Small is Beautiful: Hunters and Gamblers by Ryan Ridge
Indeed, once begun is half done, and in a good way. Short, funny, smart and wildly imaginative are my favorite adjectives as regards prose generally, and Ridge delivers. Which is to say that the Bibliofella often feels he is required to read some books, for his own good, but gets genuinely excited reading done for fun and joy, sneaking back to, just now, Sinclair Lewis's It Can't Happen Here and, yes, Hunters and Gamblers, whose title riffs on the calculating, flawed, absurd anthopology of our dying republic and whose spirit would make Lewis chuckle.
Ryan Ridge, American fabulist
These are solid and eccentric voice-driven nutty narrator pieces, all with so much back story, history and narrative that you might imagine there exists a whole other novel in or out of these concentrated tales of Aesop-like moral instruction, where characters involve themselves in other conversations, situation, dramas just off the page. Such is the power and holism of dream, and of a singular voice, with wit aplenty, a la Donald Barthelme, my own mentor Jim Krusoe, Stanley Crawford, Richard Brautigan, to whom all you might favorably compare Mr. Ryan Ridge, if that is his real name. I mean to say that it sounds like an imaginary surreal place you might find in the author's own magnetic dreamworld of the American idiomatic landscape of deserts and highways and churches and prison, with the Western themes and cowboy dialectic of irony, violence, humor and character like, maybe Cliff Cliff or Rudy Vallee, punny and echoing, as if somebody is falling, falling forever down into the gully, pardner. Re cowboy think Will Rogers
The other Mr. Rogers
There's a blind artist painting about about faith, a mega-church with a GodDome and a skybox, a secret which needs burying, love lost and, throughout, the winning Zippy the Pinhead or Tom Tomorrow send-up of brand names and the jargon of lowest common denominator dialogue that seems to have drowned real discourse in the US of A. There is a battle between North and South California, a taxidermy love story, shakedown artist Girl Scouts. Throughout the kooky-wise sage tells us, darkly, sarcastically, what we are experiencing, which is in-flight turbulence on our way to the crash, as in the short-short "Turbulence": "It was the best of times, it was the Patty Hearst of times" and "like so many of my fellow countrymen I lost nearly everything, yet still managed to gain weight, I was just another slob struggling to make rent on a shotgun house in the part of town criminals moved away from--in short, the period was exactly like most historical periods, that is to say, it was not unlike flying into Denver International Airport in the rain."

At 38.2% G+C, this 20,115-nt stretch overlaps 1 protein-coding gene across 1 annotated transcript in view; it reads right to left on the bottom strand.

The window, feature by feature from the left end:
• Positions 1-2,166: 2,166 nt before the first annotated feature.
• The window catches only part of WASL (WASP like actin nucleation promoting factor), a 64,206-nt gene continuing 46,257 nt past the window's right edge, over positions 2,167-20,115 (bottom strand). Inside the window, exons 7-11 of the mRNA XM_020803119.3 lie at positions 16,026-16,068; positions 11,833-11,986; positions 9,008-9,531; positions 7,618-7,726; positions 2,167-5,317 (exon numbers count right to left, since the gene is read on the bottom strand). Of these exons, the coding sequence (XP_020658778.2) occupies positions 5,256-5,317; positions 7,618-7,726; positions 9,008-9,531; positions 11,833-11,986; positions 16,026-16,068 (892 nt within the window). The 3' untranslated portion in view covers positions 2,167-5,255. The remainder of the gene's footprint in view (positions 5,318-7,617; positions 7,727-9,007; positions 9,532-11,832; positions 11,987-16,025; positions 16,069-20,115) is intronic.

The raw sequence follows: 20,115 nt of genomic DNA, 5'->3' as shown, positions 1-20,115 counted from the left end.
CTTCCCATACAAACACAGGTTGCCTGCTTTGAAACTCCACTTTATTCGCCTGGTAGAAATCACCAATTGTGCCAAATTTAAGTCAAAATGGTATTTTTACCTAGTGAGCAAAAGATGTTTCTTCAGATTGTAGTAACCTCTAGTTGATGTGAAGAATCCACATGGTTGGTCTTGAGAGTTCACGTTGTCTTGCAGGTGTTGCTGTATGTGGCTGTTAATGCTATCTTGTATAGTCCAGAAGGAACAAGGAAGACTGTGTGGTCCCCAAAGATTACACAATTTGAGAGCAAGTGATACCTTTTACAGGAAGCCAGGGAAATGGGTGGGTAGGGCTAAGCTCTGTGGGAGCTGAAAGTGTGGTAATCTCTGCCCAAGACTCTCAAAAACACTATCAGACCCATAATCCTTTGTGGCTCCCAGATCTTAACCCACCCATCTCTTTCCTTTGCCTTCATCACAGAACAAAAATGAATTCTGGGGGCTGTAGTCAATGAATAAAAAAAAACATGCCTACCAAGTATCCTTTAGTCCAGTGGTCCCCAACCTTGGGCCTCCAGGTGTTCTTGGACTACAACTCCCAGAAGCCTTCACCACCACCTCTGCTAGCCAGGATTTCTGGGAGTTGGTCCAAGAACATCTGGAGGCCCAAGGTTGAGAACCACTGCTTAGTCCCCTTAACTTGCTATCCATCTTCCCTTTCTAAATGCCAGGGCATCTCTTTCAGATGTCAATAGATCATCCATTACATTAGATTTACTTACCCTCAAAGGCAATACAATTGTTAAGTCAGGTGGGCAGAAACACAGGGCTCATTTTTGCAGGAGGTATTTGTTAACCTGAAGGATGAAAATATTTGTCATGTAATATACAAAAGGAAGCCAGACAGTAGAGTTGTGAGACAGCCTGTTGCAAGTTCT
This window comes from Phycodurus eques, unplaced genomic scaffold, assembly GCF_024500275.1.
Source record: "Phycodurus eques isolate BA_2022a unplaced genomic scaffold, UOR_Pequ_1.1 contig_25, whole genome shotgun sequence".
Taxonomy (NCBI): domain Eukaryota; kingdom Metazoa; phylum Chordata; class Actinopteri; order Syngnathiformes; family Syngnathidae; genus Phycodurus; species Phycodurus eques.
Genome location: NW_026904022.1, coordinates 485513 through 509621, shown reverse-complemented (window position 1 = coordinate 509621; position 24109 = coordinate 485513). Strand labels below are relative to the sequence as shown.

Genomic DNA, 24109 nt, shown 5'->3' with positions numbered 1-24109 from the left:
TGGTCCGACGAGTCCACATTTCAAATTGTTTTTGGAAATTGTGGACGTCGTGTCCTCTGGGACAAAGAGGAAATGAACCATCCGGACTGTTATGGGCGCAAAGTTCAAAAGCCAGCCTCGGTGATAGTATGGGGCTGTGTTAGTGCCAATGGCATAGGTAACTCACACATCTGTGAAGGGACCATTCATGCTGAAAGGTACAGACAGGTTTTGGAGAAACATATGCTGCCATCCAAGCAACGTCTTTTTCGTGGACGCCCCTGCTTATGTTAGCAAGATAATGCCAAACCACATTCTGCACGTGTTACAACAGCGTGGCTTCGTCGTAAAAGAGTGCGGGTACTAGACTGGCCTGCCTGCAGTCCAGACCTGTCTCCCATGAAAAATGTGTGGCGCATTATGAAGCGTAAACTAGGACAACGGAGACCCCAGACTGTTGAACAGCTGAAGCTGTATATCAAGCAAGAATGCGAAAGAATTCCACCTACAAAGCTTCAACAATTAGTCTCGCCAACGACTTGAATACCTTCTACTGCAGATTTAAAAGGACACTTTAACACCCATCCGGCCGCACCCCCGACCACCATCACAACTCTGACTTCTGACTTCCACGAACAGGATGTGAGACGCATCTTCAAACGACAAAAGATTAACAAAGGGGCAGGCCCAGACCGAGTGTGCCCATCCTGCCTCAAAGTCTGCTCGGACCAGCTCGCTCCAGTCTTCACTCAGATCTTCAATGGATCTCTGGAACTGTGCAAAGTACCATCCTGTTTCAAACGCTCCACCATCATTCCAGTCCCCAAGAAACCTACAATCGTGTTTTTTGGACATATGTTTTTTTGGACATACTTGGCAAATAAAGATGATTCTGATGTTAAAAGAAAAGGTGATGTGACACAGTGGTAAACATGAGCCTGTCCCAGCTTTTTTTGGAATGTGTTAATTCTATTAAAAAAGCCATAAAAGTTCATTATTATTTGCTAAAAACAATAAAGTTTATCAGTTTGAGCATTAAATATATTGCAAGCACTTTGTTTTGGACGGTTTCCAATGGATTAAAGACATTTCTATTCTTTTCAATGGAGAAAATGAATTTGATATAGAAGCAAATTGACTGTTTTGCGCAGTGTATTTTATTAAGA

If you appreciate giggling smugly a subversive activity, and laughing out loud in anti-social giddy joyful gratitude, this is the book for you. And if you don't this is really the book for you. Ridge's less-is-more ethos makes it easy to participate, and still feel pain. And empathy, too, to join the suspension of disbelief, or of belief, to pick up the surreal and see that it is also urgent political commentary, critical thinking-out-loud, and to be surprised by that. Surprise, finally, arrives on every page of this perfect little book.
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